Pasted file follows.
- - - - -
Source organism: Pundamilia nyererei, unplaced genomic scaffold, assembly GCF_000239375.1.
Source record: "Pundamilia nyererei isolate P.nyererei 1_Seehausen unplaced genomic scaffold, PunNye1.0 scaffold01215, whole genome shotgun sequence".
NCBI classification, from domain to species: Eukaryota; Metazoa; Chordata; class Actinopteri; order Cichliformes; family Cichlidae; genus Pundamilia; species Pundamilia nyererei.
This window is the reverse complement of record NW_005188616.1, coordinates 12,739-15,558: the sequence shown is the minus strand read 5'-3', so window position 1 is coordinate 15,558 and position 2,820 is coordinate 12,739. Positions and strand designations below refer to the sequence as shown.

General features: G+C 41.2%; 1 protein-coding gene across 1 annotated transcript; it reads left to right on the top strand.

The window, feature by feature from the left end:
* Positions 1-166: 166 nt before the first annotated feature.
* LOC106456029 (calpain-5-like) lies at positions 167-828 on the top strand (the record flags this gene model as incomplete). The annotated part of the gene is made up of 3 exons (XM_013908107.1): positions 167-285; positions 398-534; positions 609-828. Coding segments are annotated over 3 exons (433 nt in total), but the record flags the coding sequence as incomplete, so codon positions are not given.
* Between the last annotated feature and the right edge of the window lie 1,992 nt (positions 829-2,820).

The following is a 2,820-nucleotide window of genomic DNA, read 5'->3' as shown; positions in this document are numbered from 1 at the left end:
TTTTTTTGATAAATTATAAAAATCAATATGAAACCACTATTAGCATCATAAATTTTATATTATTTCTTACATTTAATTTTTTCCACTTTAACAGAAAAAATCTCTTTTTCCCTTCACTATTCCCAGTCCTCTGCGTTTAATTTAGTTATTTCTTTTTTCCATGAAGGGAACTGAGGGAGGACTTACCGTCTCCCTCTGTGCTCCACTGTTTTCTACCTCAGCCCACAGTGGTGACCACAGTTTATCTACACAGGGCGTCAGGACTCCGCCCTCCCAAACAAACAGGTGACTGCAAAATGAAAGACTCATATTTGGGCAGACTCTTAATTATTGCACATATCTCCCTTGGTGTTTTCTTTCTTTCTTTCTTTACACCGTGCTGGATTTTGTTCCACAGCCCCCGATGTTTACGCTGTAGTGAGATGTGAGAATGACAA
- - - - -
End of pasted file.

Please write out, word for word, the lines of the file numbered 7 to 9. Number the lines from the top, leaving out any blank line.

* Positions 1-166: 166 nt before the first annotated feature.
* LOC106456029 (calpain-5-like) lies at positions 167-828 on the top strand (the record flags this gene model as incomplete). The annotated part of the gene is made up of 3 exons (XM_013908107.1): positions 167-285; positions 398-534; positions 609-828. Coding segments are annotated over 3 exons (433 nt in total), but the record flags the coding sequence as incomplete, so codon positions are not given.
* Between the last annotated feature and the right edge of the window lie 1,992 nt (positions 829-2,820).